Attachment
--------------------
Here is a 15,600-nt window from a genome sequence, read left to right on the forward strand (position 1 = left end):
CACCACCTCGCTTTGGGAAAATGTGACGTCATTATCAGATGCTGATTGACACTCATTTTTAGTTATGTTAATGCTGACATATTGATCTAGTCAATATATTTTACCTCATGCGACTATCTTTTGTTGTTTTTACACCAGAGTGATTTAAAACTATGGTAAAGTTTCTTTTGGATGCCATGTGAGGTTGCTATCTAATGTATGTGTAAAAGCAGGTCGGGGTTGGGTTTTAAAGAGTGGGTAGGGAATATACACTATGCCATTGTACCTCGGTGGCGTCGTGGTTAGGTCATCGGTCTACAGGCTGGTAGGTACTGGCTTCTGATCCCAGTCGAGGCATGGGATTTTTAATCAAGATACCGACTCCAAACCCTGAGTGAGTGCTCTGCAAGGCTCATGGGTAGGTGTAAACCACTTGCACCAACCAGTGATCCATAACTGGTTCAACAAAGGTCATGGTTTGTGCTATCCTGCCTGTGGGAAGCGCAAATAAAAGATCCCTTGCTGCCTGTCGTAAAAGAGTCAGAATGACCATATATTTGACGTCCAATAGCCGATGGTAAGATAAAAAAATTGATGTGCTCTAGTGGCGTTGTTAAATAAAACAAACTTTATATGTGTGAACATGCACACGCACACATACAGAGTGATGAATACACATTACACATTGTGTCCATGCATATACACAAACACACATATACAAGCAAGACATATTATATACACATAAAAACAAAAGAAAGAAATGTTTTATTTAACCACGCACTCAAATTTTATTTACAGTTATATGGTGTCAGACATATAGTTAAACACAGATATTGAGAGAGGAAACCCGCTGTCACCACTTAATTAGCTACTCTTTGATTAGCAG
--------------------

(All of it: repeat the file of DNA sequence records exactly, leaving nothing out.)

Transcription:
Here is a 15,600-nt window from a genome sequence, read left to right on the forward strand (position 1 = left end):
CACCACCTCGCTTTGGGAAAATGTGACGTCATTATCAGATGCTGATTGACACTCATTTTTAGTTATGTTAATGCTGACATATTGATCTAGTCAATATATTTTACCTCATGCGACTATCTTTTGTTGTTTTTACACCAGAGTGATTTAAAACTATGGTAAAGTTTCTTTTGGATGCCATGTGAGGTTGCTATCTAATGTATGTGTAAAAGCAGGTCGGGGTTGGGTTTTAAAGAGTGGGTAGGGAATATACACTATGCCATTGTACCTCGGTGGCGTCGTGGTTAGGTCATCGGTCTACAGGCTGGTAGGTACTGGCTTCTGATCCCAGTCGAGGCATGGGATTTTTAATCAAGATACCGACTCCAAACCCTGAGTGAGTGCTCTGCAAGGCTCATGGGTAGGTGTAAACCACTTGCACCAACCAGTGATCCATAACTGGTTCAACAAAGGTCATGGTTTGTGCTATCCTGCCTGTGGGAAGCGCAAATAAAAGATCCCTTGCTGCCTGTCGTAAAAGAGTCAGAATGACCATATATTTGACGTCCAATAGCCGATGGTAAGATAAAAAAATTGATGTGCTCTAGTGGCGTTGTTAAATAAAACAAACTTTATATGTGTGAACATGCACACGCACACATACAGAGTGATGAATACACATTACACATTGTGTCCATGCATATACACAAACACACATATACAAGCAAGACATATTATATACACATAAAAACAAAAGAAAGAAATGTTTTATTTAACCACGCACTCAAATTTTATTTACAGTTATATGGTGTCAGACATATAGTTAAACACAGATATTGAGAGAGGAAACCCGCTGTCACCACTTAATTAGCTACTCTTTGATTAGCAG